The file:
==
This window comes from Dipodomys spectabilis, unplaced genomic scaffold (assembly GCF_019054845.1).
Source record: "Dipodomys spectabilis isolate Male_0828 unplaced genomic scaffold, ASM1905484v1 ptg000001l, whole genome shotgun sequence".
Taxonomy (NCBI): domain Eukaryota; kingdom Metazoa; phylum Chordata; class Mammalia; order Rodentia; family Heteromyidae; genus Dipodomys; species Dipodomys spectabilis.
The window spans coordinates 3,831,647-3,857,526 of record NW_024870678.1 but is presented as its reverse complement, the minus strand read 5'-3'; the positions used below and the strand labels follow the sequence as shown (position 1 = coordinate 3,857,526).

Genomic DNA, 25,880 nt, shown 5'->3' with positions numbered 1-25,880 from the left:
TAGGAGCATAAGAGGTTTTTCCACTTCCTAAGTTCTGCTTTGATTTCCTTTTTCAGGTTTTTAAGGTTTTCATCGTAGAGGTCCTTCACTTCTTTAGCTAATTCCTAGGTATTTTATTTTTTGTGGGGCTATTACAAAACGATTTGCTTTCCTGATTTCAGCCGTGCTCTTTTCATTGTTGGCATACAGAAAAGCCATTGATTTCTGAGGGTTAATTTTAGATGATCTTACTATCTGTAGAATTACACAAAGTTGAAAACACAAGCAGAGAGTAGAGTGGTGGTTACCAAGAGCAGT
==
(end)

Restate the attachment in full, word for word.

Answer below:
This window comes from Dipodomys spectabilis, unplaced genomic scaffold (assembly GCF_019054845.1).
Source record: "Dipodomys spectabilis isolate Male_0828 unplaced genomic scaffold, ASM1905484v1 ptg000001l, whole genome shotgun sequence".
Taxonomy (NCBI): domain Eukaryota; kingdom Metazoa; phylum Chordata; class Mammalia; order Rodentia; family Heteromyidae; genus Dipodomys; species Dipodomys spectabilis.
The window spans coordinates 3,831,647-3,857,526 of record NW_024870678.1 but is presented as its reverse complement, the minus strand read 5'-3'; the positions used below and the strand labels follow the sequence as shown (position 1 = coordinate 3,857,526).

Genomic DNA, 25,880 nt, shown 5'->3' with positions numbered 1-25,880 from the left:
TAGGAGCATAAGAGGTTTTTCCACTTCCTAAGTTCTGCTTTGATTTCCTTTTTCAGGTTTTTAAGGTTTTCATCGTAGAGGTCCTTCACTTCTTTAGCTAATTCCTAGGTATTTTATTTTTTGTGGGGCTATTACAAAACGATTTGCTTTCCTGATTTCAGCCGTGCTCTTTTCATTGTTGGCATACAGAAAAGCCATTGATTTCTGAGGGTTAATTTTAGATGATCTTACTATCTGTAGAATTACACAAAGTTGAAAACACAAGCAGAGAGTAGAGTGGTGGTTACCAAGAGCAGT